Saturday, April 17, 2010

Nokturnal Mortum - The Voice of Steel

Black metal from eastern Europe has been typically plagued by two main points of sickness: (1) the inability to transcend the politics of any which ideology (National Socialism being the obvious villain) and (2) its incompetence in the proper integration of a folk tradition with the black metal aesthetic. The results of most efforts to do so may indeed incorporate 'folkish' elements and some nice, soothing melodies, but the synthesis ultimately falls flat due to the blindness in regard to the true nature of metal itself.

The Voice of Steel is a clear and shining exception, and that is mostly because it is not actually 'metal' as we formally know it. Sure, the instruments and the technique are unchanged, but what's different is that the music is imbued with a spirit altogether foreign to its foundation. Whereas metal has been essentially of a Dionysian nature, id est one of impulse and rebellion, of darkness and fire, Nokturnal Mortum has somehow managed to create something of which we might call Apollonian, or something pertaining to authority and tradition, to light and order. 

The musical elements found on this album are many and diverse; there's the folk instrumentation, of course, but there are also bits of rock to be discerned, even some 'psychedelic' solo sections reminiscent of Pink Floyd. Now, usually when a band tries to merge numerous styles into a single composition, the attempt fails utterly; modern popular music is littered with countless barren graveyards testifying to this truth. 
The Voice of Steel, on the other hand, is, metaphorically speaking, a polygamous marriage of several female entities cohesively married to the central Apollonian principle; that is to say, multiple forms are neatly combined and organized by the album's artistic vision, which evidently results in something that is as varied as it is unified. Furthermore, as a note of interest, nascent legitimate genres of music seldom arise spontaneously but are instead effected by a number of prior traditions; heavy metal, for example, was born out of Classical, rock music, and, one might argue, the blues. 

One of the most appealing aspects of 
The Voice of Steel is the strength of its structure, of its compositional organization; the entire album (and the duration of which is over an hour long) flows with a special clarity that makes it a truly singular listen. Every song is markedly different from the other, and yet every song is tied tightly together by this unifying bond that runs throughout the album; the resultant impression on the listener is that he knows without question that each song is a definitive component of the entire work. Moreover, much like the surprisingly similar Belus, the album really sounds like a Classical symphony: a theme is presented, then developed, then presented again with a new understanding of it. These themes, along with their corresponding melodies, are dramatic and profound, and they are all the more so given their specific context in the album proper; and, while we are admittedly unaware of the lyrics so far, they (the themes / melodies) presumably accord with the conceptual framework, which is indicated not only by the music itself, but by such song titles as 'By Path of the Sun' and 'White Tower', two striking examples of a distinctly Apollonian nature.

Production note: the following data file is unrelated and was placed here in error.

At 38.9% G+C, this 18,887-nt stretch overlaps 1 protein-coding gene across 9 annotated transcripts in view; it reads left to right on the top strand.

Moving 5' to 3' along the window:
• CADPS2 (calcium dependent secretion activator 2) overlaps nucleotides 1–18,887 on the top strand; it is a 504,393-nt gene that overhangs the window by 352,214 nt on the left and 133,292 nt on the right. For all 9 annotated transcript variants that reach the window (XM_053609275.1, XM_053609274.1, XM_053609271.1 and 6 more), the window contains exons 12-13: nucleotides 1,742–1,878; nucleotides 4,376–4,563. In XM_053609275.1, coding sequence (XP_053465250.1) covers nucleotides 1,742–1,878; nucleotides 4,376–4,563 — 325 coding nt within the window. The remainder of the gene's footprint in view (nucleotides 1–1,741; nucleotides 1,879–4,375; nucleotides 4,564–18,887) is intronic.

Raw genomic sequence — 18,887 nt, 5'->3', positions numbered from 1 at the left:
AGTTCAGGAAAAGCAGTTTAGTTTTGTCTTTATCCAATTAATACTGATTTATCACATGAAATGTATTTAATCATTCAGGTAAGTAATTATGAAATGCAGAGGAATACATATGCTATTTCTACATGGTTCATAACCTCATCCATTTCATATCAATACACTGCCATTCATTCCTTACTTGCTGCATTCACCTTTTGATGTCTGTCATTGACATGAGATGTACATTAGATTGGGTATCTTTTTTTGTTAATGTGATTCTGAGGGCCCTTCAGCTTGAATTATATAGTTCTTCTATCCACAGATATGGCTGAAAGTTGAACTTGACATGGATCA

Much like the aforementioned 
BelusThe Voice of Steel expands upon a tried and tested form with a relatively novel idea; the effect is something that we have never heard before, something that we are not quite able to recognize. There is a difference between this album and Burzum's new one, however: while Belus is at once the final nail in the coffin of the original Norwegian black metal movement and the potential seed of an art from still to come, The Voice of Steel is simultaneously the synthesis and transcendence of two historical genres, and, while it may not exactly be that possibly incoming art form, it nevertheless aggrandizes the evidence that it is indeed coming.

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